Pro tems should also have five years of civil or criminal experience, Linde says—though preferably not as a defendant. "The attorneys take an oath that they meet these qualifications," she says. But as the Jones case shows, that's insufficient. Though his criminal history was available on computers, the District Court had no policy to scrutinize its own records. Had they looked, officials also could have discovered the public notices of Jones' related disciplinary proceedings from the bar.

And now they will look. But telling judges the court will begin rummaging through their backgrounds could leave some pro tems reconsidering the public bench, Linde allows.

"Our plan is to notify all the judges on our list that their backgrounds will be reviewed, and give them each a chance to be taken off the list. Some may just decide they don't need to be pro tems anymore."

A recent review by Seattle Weekly of the District Court's 64 pro tem judges indicated none has a criminal record, although a few have collected a number of traffic violations. Linde said pro tem judges' traffic history could be an employment factor if violations are "substantial," particularly if they involve serious offenses such as DUI.

Veteran pro tem and Renton attorney David Tracy says he thinks most judges can live with the changes because their records are clean. "I don't know of a local judge who had a DUI in the recent past, for example. I do hear talk about some, and some have resigned, I understand, or lost their positions as a result," he says. Still, it's important that a criminal charge or drunk-driving conviction doesn't lead to automatic dismissal, he adds, and that the new rules don't unfairly exclude capable judges.

"Can Bobbe Bridge still do a good job? I think she can, although she should probably stay out of [reviewing] alcohol-offense cases," Tracy says.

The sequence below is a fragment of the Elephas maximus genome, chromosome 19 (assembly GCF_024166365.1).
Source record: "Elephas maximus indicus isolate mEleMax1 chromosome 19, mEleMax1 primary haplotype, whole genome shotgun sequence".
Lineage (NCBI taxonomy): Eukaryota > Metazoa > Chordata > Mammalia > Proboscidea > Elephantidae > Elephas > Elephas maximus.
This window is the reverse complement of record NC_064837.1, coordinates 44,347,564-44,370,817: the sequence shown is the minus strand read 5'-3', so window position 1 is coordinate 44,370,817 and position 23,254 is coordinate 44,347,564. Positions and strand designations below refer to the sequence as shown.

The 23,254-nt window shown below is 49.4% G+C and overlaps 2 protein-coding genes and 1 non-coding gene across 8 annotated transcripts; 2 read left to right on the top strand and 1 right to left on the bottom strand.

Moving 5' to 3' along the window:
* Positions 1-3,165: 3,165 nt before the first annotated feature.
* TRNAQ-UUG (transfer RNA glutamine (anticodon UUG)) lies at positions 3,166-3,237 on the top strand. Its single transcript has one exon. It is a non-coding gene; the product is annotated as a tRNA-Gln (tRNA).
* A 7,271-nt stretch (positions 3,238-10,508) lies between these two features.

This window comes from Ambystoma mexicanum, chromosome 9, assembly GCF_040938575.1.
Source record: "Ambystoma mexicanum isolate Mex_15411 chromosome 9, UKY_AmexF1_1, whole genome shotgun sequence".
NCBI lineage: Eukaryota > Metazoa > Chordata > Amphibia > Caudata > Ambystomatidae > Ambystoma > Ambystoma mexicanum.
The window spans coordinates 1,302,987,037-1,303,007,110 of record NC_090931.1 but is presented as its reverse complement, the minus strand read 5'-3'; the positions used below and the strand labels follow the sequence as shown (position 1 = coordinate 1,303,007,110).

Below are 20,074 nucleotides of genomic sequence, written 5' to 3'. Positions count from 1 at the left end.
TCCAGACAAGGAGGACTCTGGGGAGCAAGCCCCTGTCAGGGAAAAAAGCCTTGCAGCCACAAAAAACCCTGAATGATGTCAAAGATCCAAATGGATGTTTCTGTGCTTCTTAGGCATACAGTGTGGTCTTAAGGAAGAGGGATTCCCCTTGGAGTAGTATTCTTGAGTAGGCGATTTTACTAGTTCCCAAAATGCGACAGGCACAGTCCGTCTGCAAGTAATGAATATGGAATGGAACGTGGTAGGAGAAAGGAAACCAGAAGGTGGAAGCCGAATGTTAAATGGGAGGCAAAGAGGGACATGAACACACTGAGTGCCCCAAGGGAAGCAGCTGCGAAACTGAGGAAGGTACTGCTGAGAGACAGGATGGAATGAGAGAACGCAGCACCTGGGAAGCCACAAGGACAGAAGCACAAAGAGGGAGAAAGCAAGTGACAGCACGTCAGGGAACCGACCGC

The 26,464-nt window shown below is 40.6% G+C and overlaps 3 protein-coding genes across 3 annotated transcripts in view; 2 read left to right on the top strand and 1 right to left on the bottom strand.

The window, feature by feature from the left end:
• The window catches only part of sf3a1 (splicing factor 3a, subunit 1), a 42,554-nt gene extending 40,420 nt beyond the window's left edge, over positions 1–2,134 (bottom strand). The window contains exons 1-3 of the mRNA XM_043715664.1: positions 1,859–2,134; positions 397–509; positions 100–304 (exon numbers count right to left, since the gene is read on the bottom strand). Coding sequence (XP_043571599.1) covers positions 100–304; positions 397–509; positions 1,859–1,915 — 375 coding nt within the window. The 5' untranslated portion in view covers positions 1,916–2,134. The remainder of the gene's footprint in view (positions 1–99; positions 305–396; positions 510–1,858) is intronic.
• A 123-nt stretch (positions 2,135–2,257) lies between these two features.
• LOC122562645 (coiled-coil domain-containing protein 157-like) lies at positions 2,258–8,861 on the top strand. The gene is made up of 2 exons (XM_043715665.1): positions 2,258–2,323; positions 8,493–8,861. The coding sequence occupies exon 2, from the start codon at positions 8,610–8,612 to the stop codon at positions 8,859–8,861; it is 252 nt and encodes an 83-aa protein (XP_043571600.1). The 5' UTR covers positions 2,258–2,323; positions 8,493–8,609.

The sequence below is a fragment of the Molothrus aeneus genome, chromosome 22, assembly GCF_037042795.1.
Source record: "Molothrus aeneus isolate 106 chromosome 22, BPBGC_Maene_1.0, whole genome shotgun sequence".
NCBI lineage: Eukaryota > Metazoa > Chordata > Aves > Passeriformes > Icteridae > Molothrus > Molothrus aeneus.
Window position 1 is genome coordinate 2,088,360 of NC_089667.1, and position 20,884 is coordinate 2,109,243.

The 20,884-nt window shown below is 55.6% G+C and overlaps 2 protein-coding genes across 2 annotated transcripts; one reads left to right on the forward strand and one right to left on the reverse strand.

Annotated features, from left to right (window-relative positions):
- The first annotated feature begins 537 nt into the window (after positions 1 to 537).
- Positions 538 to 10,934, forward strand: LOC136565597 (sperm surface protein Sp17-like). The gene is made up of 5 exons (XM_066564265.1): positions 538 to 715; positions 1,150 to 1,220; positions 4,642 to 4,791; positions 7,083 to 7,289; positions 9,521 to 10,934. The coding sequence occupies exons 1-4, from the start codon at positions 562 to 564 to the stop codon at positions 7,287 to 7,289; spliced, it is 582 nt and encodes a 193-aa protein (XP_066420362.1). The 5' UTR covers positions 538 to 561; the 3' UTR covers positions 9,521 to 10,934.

Supreme Court Justice Bridge was put on probation with a deferred sentence and reprimanded by the state Commission on Judicial Conduct for her 2003 Seattle DUI, but kept her high-court job. When she was arrested, her blood-alcohol reading was three times the state limit of .08. She recently announced her retirement, effective the end of the year.

Another King County pro tem judge, who asked not to be named, says she has no problem with the new proposals. "Judges, pro tem or otherwise, ought to have as clean a slate as possible, although I don't think they have to be perfect," she observes, suggesting the new standards not exclude judges with minor traffic records, for example. "You can argue that a judge who has been through a few scrapes might be more informed than one who hasn't."

Judges say they're under constant public scrutiny as it is, and misdeeds don't go unnoticed. Sometimes they're hard not to notice: While awaiting the outcome of a 1999 drunk-driving case, Lakewood Municipal Court Judge Ralph Baldwin invited attorneys into his chambers to share half a case of beer. After jurors rendered their verdict, he invited them to join the party. He was last seen driving off from the courthouse, beer in hand. He later resigned.

While the Superior Court's move is precautionary—"None of our full-time commissioners, pro tem judges, or pro tem commissioners has been the subject of bar discipline," and none has a record, says Trickey—the District Court is trying to firm up a comparably more casual hiring policy. Attorneys and retired judges, some with much narrower legal experience than Superior Court fill-ins, comprise the pro tem roster of the District Court.

"The only requirement for anyone to be a judge, pro tem or regular, is to be an attorney in good standing as a member of the bar, and you can have a criminal record and still be in good standing with the bar," says Tracy, the Renton attorney who has been a pro tem off and on for 25 years. "It's important to remember that people can make mistakes and still be good judges."